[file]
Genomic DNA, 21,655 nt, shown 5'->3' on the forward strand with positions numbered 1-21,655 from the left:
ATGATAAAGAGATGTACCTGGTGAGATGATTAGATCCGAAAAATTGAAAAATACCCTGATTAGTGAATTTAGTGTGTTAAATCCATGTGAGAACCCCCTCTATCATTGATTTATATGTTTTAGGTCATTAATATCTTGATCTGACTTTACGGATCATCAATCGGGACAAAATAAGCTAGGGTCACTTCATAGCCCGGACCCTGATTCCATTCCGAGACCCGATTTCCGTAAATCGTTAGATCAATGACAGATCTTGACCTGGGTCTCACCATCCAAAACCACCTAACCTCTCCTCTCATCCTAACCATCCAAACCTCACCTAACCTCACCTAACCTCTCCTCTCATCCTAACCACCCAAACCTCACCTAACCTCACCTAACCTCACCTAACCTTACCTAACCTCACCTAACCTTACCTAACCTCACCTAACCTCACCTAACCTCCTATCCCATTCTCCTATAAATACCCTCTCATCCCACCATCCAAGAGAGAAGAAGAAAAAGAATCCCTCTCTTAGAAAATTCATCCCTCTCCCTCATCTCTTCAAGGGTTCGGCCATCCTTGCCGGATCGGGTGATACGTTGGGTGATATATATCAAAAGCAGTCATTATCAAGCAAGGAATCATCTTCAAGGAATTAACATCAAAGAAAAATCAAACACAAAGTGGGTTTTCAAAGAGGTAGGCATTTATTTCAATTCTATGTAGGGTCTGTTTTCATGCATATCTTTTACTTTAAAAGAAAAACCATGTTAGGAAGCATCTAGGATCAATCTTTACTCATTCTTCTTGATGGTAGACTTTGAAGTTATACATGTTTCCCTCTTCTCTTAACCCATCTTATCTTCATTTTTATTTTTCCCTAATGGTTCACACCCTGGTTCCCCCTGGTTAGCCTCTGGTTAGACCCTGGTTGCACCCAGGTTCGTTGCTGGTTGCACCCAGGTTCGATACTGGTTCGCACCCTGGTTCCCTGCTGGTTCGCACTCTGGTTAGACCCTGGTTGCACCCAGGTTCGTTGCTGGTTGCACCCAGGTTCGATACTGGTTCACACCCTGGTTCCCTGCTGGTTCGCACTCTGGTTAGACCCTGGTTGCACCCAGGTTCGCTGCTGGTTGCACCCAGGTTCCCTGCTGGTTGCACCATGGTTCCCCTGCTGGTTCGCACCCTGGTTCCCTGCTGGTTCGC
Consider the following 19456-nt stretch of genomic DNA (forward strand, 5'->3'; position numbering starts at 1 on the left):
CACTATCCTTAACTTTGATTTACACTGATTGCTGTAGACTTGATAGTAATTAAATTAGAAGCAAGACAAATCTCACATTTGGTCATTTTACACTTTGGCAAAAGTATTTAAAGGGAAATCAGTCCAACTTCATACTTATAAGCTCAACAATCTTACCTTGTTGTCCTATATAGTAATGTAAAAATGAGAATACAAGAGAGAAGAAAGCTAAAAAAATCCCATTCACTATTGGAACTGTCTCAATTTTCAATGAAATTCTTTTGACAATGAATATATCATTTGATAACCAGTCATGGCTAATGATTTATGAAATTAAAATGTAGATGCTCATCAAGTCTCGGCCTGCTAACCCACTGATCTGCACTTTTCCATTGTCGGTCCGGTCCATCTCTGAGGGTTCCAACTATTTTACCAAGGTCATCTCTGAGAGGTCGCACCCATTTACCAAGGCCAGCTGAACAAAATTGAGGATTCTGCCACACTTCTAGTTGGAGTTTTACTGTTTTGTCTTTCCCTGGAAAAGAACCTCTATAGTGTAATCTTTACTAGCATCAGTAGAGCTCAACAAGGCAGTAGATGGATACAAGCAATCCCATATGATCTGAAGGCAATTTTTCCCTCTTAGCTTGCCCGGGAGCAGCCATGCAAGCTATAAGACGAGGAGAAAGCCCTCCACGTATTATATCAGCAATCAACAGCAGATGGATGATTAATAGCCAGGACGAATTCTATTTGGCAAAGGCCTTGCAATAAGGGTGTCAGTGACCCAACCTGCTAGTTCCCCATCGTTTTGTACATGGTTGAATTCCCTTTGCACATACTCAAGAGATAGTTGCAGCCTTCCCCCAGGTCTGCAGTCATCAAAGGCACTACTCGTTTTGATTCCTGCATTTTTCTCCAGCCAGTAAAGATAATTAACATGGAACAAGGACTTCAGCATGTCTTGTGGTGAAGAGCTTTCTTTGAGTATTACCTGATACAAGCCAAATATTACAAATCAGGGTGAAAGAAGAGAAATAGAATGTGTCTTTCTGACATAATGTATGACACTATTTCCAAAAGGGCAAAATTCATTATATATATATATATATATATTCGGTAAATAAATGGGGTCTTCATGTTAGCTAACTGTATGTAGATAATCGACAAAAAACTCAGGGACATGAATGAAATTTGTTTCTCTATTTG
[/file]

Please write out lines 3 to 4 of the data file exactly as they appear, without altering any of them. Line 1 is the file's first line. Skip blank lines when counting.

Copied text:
Consider the following 19456-nt stretch of genomic DNA (forward strand, 5'->3'; position numbering starts at 1 on the left):
CACTATCCTTAACTTTGATTTACACTGATTGCTGTAGACTTGATAGTAATTAAATTAGAAGCAAGACAAATCTCACATTTGGTCATTTTACACTTTGGCAAAAGTATTTAAAGGGAAATCAGTCCAACTTCATACTTATAAGCTCAACAATCTTACCTTGTTGTCCTATATAGTAATGTAAAAATGAGAATACAAGAGAGAAGAAAGCTAAAAAAATCCCATTCACTATTGGAACTGTCTCAATTTTCAATGAAATTCTTTTGACAATGAATATATCATTTGATAACCAGTCATGGCTAATGATTTATGAAATTAAAATGTAGATGCTCATCAAGTCTCGGCCTGCTAACCCACTGATCTGCACTTTTCCATTGTCGGTCCGGTCCATCTCTGAGGGTTCCAACTATTTTACCAAGGTCATCTCTGAGAGGTCGCACCCATTTACCAAGGCCAGCTGAACAAAATTGAGGATTCTGCCACACTTCTAGTTGGAGTTTTACTGTTTTGTCTTTCCCTGGAAAAGAACCTCTATAGTGTAATCTTTACTAGCATCAGTAGAGCTCAACAAGGCAGTAGATGGATACAAGCAATCCCATATGATCTGAAGGCAATTTTTCCCTCTTAGCTTGCCCGGGAGCAGCCATGCAAGCTATAAGACGAGGAGAAAGCCCTCCACGTATTATATCAGCAATCAACAGCAGATGGATGATTAATAGCCAGGACGAATTCTATTTGGCAAAGGCCTTGCAATAAGGGTGTCAGTGACCCAACCTGCTAGTTCCCCATCGTTTTGTACATGGTTGAATTCCCTTTGCACATACTCAAGAGATAGTTGCAGCCTTCCCCCAGGTCTGCAGTCATCAAAGGCACTACTCGTTTTGATTCCTGCATTTTTCTCCAGCCAGTAAAGATAATTAACATGGAACAAGGACTTCAGCATGTCTTGTGGTGAAGAGCTTTCTTTGAGTATTACCTGATACAAGCCAAATATTACAAATCAGGGTGAAAGAAGAGAAATAGAATGTGTCTTTCTGACATAATGTATGACACTATTTCCAAAAGGGCAAAATTCATTATATATATATATATATATATTCGGTAAATAAATGGGGTCTTCATGTTAGCTAACTGTATGTAGATAATCGACAAAAAACTCAGGGACATGAATGAAATTTGTTTCTCTATTTG